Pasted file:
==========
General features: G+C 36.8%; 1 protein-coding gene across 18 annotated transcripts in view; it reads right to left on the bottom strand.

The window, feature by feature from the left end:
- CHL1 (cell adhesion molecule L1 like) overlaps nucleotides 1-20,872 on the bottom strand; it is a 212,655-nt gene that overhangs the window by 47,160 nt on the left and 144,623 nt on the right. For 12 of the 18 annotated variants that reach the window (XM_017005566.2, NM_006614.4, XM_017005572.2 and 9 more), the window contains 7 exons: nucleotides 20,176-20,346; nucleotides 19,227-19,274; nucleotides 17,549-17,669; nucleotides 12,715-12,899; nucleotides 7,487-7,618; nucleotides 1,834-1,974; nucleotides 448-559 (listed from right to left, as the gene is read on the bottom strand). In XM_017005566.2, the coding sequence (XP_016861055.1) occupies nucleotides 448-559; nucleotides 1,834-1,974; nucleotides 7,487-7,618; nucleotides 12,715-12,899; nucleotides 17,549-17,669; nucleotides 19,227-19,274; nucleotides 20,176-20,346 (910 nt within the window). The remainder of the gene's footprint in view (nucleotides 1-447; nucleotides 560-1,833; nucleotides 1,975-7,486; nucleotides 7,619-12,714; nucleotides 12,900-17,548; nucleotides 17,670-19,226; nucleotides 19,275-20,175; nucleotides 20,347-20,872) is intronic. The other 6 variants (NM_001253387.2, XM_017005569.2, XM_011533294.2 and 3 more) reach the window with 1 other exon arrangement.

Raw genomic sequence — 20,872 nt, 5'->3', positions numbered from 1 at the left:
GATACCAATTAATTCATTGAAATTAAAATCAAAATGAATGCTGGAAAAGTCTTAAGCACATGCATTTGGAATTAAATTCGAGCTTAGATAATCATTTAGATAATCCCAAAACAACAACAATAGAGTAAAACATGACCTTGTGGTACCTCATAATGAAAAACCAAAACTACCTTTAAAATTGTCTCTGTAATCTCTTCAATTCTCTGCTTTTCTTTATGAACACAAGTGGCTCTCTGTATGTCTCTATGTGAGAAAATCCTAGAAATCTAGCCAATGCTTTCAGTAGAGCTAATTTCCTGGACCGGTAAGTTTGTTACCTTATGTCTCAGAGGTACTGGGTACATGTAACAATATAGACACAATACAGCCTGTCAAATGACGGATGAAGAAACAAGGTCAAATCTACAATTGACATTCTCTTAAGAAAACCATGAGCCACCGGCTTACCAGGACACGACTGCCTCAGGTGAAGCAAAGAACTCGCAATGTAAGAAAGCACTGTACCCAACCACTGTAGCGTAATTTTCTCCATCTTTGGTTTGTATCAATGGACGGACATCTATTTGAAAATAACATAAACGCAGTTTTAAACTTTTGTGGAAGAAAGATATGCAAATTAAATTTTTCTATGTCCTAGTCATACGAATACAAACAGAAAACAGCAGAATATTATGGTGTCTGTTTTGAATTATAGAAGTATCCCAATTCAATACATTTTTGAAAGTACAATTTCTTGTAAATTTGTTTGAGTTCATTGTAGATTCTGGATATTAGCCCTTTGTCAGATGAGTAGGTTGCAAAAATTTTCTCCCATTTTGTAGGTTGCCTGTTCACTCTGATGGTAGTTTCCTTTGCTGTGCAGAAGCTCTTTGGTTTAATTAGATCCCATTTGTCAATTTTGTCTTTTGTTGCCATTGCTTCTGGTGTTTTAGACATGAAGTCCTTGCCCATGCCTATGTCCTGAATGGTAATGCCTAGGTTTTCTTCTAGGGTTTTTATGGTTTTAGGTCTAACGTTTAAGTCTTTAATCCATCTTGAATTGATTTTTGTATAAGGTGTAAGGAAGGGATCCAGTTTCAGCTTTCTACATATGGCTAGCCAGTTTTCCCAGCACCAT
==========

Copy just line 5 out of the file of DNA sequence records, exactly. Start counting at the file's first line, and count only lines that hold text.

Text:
GATACCAATTAATTCATTGAAATTAAAATCAAAATGAATGCTGGAAAAGTCTTAAGCACATGCATTTGGAATTAAATTCGAGCTTAGATAATCATTTAGATAATCCCAAAACAACAACAATAGAGTAAAACATGACCTTGTGGTACCTCATAATGAAAAACCAAAACTACCTTTAAAATTGTCTCTGTAATCTCTTCAATTCTCTGCTTTTCTTTATGAACACAAGTGGCTCTCTGTATGTCTCTATGTGAGAAAATCCTAGAAATCTAGCCAATGCTTTCAGTAGAGCTAATTTCCTGGACCGGTAAGTTTGTTACCTTATGTCTCAGAGGTACTGGGTACATGTAACAATATAGACACAATACAGCCTGTCAAATGACGGATGAAGAAACAAGGTCAAATCTACAATTGACATTCTCTTAAGAAAACCATGAGCCACCGGCTTACCAGGACACGACTGCCTCAGGTGAAGCAAAGAACTCGCAATGTAAGAAAGCACTGTACCCAACCACTGTAGCGTAATTTTCTCCATCTTTGGTTTGTATCAATGGACGGACATCTATTTGAAAATAACATAAACGCAGTTTTAAACTTTTGTGGAAGAAAGATATGCAAATTAAATTTTTCTATGTCCTAGTCATACGAATACAAACAGAAAACAGCAGAATATTATGGTGTCTGTTTTGAATTATAGAAGTATCCCAATTCAATACATTTTTGAAAGTACAATTTCTTGTAAATTTGTTTGAGTTCATTGTAGATTCTGGATATTAGCCCTTTGTCAGATGAGTAGGTTGCAAAAATTTTCTCCCATTTTGTAGGTTGCCTGTTCACTCTGATGGTAGTTTCCTTTGCTGTGCAGAAGCTCTTTGGTTTAATTAGATCCCATTTGTCAATTTTGTCTTTTGTTGCCATTGCTTCTGGTGTTTTAGACATGAAGTCCTTGCCCATGCCTATGTCCTGAATGGTAATGCCTAGGTTTTCTTCTAGGGTTTTTATGGTTTTAGGTCTAACGTTTAAGTCTTTAATCCATCTTGAATTGATTTTTGTATAAGGTGTAAGGAAGGGATCCAGTTTCAGCTTTCTACATATGGCTAGCCAGTTTTCCCAGCACCAT